Friday, 27 July 2012

Guildhall, Basinghall Street EC2

The bit of the Guildhall that faces onto Basinghall Street was built in 1870 as the library by Sir Horace Jones, architect of Tower Bridge, which it strongly resembles. Jones placed three niches in the facade that were later filled with statues of Queens of England by J.W. Seale of Lambeth.
The figures are representative rather than realistic. Anne is portrayed as a beauty with a wasp waist when in reality she was so short and fat that when she died she had to be buried in a cubic coffin. Even Victoria, who was in her fifties at the time, is shown as a young woman.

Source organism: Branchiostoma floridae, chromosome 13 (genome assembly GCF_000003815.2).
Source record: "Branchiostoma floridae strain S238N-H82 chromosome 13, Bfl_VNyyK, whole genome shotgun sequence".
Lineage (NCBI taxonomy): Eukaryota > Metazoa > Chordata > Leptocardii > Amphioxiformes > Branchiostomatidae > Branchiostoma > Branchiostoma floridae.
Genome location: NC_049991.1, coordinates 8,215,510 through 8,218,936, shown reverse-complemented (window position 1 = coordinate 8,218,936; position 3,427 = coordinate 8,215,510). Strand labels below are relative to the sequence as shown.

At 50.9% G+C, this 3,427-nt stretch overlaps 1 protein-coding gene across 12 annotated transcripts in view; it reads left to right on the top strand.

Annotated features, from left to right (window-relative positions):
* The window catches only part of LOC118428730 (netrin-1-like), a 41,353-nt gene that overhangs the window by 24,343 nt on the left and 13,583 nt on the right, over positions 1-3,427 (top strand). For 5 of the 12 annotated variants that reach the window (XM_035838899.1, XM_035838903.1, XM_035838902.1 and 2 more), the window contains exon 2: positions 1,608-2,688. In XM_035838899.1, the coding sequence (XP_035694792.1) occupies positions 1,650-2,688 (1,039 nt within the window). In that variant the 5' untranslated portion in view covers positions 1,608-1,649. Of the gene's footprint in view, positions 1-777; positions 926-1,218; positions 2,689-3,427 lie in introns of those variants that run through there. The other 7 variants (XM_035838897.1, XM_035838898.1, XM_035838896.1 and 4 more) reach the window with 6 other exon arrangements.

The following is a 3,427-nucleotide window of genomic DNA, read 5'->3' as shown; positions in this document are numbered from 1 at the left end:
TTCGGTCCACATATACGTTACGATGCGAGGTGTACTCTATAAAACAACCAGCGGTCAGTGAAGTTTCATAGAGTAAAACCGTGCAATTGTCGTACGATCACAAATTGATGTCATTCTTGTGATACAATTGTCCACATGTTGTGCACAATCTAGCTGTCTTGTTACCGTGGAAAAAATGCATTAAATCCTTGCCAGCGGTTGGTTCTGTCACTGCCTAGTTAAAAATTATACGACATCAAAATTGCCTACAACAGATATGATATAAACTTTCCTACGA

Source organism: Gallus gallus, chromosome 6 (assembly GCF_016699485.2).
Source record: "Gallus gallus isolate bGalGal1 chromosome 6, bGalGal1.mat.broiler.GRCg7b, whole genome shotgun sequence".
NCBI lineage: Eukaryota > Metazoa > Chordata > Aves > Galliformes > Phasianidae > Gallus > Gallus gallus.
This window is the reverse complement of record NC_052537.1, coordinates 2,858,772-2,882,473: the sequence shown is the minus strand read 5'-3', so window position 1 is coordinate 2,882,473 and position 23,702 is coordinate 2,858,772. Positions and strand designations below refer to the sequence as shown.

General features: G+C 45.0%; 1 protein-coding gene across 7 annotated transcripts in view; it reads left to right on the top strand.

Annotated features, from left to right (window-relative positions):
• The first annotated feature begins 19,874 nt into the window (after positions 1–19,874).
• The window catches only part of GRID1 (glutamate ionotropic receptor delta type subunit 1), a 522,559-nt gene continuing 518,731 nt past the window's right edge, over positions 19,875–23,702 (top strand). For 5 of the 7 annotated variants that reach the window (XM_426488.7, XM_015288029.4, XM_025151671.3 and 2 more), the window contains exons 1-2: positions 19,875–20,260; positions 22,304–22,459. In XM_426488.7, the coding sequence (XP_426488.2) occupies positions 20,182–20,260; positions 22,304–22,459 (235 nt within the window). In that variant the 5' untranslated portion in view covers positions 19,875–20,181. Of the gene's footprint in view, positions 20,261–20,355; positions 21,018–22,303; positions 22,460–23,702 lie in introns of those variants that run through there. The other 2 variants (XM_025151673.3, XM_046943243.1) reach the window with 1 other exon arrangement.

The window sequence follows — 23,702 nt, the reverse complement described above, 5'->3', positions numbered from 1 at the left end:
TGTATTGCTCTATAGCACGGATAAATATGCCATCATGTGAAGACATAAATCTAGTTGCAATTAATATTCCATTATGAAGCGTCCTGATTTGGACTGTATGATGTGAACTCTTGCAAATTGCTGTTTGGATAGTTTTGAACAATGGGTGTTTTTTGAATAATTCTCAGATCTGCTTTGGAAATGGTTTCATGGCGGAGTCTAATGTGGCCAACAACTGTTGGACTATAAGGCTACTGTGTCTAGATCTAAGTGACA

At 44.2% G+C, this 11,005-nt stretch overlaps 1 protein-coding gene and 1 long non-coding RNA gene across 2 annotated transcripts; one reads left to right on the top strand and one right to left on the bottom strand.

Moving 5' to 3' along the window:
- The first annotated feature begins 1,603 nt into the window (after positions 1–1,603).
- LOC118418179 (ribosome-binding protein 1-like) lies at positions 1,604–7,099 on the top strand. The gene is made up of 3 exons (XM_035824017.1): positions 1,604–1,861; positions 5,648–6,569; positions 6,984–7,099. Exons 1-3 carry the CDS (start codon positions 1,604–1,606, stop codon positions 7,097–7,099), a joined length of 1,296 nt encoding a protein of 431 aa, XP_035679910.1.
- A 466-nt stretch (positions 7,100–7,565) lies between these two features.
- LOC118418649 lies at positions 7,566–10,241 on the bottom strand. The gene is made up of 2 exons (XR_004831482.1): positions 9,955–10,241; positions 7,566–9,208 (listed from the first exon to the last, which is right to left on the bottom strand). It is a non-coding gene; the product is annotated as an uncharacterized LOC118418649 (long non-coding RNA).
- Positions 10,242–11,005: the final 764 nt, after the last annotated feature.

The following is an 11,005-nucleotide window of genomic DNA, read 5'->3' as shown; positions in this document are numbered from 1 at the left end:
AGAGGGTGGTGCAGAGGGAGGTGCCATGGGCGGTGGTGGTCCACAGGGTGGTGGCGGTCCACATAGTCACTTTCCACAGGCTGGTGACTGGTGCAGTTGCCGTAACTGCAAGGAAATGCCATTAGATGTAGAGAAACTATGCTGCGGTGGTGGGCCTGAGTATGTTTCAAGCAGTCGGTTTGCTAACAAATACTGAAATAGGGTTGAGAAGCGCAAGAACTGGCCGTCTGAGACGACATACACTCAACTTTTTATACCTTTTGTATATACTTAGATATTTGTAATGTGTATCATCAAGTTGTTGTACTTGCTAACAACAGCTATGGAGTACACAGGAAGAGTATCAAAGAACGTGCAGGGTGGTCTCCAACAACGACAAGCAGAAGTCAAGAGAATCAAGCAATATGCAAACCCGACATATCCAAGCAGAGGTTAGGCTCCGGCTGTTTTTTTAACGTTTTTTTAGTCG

Elizabeth I has unfortunately suffered damage to her hands and may have been holding regalia, possibly a sceptre in contrast to the orbs held by Anne and Victoria.
J.W. Seale was the progenitor of one of the sculpting dynasties that dominated the London architectural sculpture market until it collapse under the onset of International Modernism in the 1950s. Others included G.W. Seale and Gilbert Seale.

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